Reportage. The calm before the storm. Israeli soldiers spend their last moments of peace. We have some idea of what’s to come: hundreds or thousands more civilian deaths.

Among the IDF soldiers ready to invade Gaza

“We are ready, but we’re soldiers. We don’t make the decisions. That’s up to the government. When they give the order, then we’ll go.”

The gray-haired spokesman for the brigade accompanying us to the Kisufim kibbutz has seen too much to be as naïve as he sounds, and says it all with a smile on his face.

“But everyone in the West is convinced that the ground operation will start soon – maybe even today?” we ask.

“I’m sorry, I don’t have that information,” he replies in a strong West Coast U.S. accent; he’s wearing black Ray-Bans and has a rather cowboyish walk. He sounds like he might be one of those hybrid figures: liaison officer, former member of the intelligence community, or maybe both. In any case, he tells us nothing, but adds that “some people just want to see the world burn, and those over there are like that. If they could, they’d kill us all, but fortunately we’re stronger.”

“So you can kill them instead,” we reply. He doesn’t like the thrust of that remark, but continues: “Now the world knows what these terrorists are capable of: killing, slitting throats, raping… They are a threat to all of humanity, even to the Palestinians, who are generally good people. Anyway, tell the Italians: don’t worry, the IDF is on it.”

That’s the end of the conversation, as the military men walk away as a group toward the exit.

It is Shabbat, and even in the kibbutzim occupied only by the military there are tables set with whatever the camp canteens have to offer. They all have yarmulkes, they sing “the Shabbat song,” as our interpreter explains, they joke around and seem relaxed. They don’t feel like talking to us, which is understandable: it might be one of the last moments of peace they experience. Everyone is walking around with their weapons; the atmosphere has definitely changed from a few days ago.

The spokesman for Yoav Gallant, Israel’s Defense Minister, has confirmed it: the armed forces are continuing preparations for the “next phase of the war, including the ground operation.”

“The troops, both those in service and reservists, are deployed in the field and are training in accordance with the approved operational plans,” the spokesman added. These plans might be quite different from the speculations in the first hours after the Hamas attack. First of all, it might not be the infantry taking on the lead role. The idea of a frontal assault, with bulldozers and armored vehicles, seems to have been shelved by the chiefs of staff in Tel Aviv. It’s more plausible at the moment that the operation will develop on three different levels, making use of all the armed forces.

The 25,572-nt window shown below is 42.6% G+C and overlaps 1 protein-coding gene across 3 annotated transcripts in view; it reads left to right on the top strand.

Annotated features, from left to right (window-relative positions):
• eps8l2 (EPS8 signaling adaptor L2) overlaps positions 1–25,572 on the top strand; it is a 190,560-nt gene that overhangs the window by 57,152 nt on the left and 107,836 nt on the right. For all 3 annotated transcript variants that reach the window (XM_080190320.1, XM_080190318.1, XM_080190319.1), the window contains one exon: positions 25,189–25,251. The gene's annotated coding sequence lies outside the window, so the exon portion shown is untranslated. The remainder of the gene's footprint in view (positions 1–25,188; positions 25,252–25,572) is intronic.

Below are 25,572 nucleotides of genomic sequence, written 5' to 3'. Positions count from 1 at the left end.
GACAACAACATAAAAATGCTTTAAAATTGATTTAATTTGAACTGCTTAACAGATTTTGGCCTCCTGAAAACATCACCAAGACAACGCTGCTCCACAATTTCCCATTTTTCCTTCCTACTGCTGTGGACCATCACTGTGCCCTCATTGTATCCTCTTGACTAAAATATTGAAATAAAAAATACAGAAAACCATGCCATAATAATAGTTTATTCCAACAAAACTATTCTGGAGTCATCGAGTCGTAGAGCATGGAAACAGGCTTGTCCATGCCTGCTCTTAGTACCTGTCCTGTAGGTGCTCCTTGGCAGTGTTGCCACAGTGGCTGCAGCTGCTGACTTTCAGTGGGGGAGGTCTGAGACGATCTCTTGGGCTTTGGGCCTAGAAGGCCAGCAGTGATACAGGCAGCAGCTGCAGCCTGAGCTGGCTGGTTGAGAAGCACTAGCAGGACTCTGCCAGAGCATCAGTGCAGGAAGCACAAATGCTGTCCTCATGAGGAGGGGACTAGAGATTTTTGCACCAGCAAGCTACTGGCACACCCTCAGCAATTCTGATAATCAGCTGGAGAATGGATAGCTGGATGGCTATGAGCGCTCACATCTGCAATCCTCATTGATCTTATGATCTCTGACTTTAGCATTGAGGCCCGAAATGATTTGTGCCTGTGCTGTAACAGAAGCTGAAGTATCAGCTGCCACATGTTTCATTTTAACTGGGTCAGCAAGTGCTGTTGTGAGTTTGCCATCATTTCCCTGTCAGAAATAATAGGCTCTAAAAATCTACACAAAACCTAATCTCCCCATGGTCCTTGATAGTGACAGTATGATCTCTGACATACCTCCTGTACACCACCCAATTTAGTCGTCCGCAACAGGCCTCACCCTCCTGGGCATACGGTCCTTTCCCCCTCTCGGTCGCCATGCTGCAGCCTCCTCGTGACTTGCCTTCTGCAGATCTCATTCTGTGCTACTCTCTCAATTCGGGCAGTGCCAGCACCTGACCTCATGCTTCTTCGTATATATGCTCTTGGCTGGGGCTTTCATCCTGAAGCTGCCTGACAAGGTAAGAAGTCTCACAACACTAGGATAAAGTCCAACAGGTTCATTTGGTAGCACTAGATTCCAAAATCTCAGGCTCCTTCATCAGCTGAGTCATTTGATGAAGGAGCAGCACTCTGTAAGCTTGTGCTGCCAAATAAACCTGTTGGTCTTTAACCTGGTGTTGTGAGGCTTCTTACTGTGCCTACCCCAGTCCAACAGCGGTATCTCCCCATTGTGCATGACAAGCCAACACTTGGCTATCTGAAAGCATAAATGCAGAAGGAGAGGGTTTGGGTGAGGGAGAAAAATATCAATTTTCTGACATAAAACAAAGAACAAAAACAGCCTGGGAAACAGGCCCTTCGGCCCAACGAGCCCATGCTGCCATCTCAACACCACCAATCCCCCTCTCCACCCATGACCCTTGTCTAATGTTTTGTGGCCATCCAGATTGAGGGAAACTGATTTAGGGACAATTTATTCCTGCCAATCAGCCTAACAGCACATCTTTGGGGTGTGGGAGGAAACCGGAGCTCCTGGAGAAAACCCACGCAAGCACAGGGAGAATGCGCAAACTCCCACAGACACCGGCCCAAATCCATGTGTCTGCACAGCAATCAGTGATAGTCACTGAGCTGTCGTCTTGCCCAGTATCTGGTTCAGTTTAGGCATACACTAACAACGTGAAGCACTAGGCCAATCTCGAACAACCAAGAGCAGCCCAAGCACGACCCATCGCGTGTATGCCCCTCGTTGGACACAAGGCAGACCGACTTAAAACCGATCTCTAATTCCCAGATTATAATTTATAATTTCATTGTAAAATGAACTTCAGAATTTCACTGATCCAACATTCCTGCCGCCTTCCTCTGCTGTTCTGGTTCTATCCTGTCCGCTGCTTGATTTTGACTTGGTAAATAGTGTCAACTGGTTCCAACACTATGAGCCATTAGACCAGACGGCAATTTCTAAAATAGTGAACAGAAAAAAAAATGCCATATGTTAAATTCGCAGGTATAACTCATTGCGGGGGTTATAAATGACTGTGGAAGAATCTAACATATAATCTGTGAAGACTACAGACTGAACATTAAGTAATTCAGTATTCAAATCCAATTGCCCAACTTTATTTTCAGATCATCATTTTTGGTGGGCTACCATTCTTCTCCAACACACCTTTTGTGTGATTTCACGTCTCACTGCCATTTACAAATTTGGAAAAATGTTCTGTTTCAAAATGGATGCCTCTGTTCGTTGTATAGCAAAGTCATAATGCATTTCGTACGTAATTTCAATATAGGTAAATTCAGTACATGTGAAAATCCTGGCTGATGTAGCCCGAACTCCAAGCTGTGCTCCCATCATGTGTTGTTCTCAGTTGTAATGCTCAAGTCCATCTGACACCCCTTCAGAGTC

At the start of last week, we reported about the port of Zikim (below Ashkelon), from which we were abruptly kicked out by military personnel that didn’t look like the others. In that area, fast speedboats, amphibious craft and small landing craft are being assembled right now. At this point, it seems that the navy commando teams will spearhead the attack: they will be dispatched, at night and without warning, to the Gaza City port, where they will be tasked with setting up a stable position and creating a safe zone for the paratroopers to land.

We saw them on Friday: young men near Nahal Oz, put to work by officers to simulate assaults in the open field. The navy commandos and paratroopers will establish a beachhead that will allow the Israeli military to have a base camp inside Gaza to parachute in or transport fresh ammunition, supplies and troops from the sea. This is likely where all Hamas fire will be concentrated in the first few hours.

Afterwards, it will be the turn of the bulldozers and heavy armor. On Friday, near Tel Aviv, we saw one that the military calls “the Beast”: a fully armored vehicle weighing 56 tons that the military deploys in the riskiest of situations. It’s enough to take a look at it to imagine the havoc it will wreak when it enters a densely populated area, at the head of a division of heavily armed foot soldiers.

After the frontal assault vehicles, it will be the turn of the mechanized infantry, now stationed near Ashdod and Sderot, neatly deployed on the still-uncultivated fields. The entry of the infantrymen will signal the most active phase of fighting, with the air force on constant reconnaissance to detect and report any suspicious movements, the sea blockaded and the roads closed.

At that point, it seems clear that anything that moves will be considered potentially dangerous and taken out. The leaflets dropped on northern Gaza on Sunday morning read: “Go south of Jabalia,” because Israel will continue to attack “the places from which rockets are fired toward its territory.” A warning that leaves no room for any alternative.

It’s already known what the consequences will be, encompassed by the euphemism “collateral damage.” We, who don’t use military jargon, would call that hundreds, perhaps thousands more civilian deaths.

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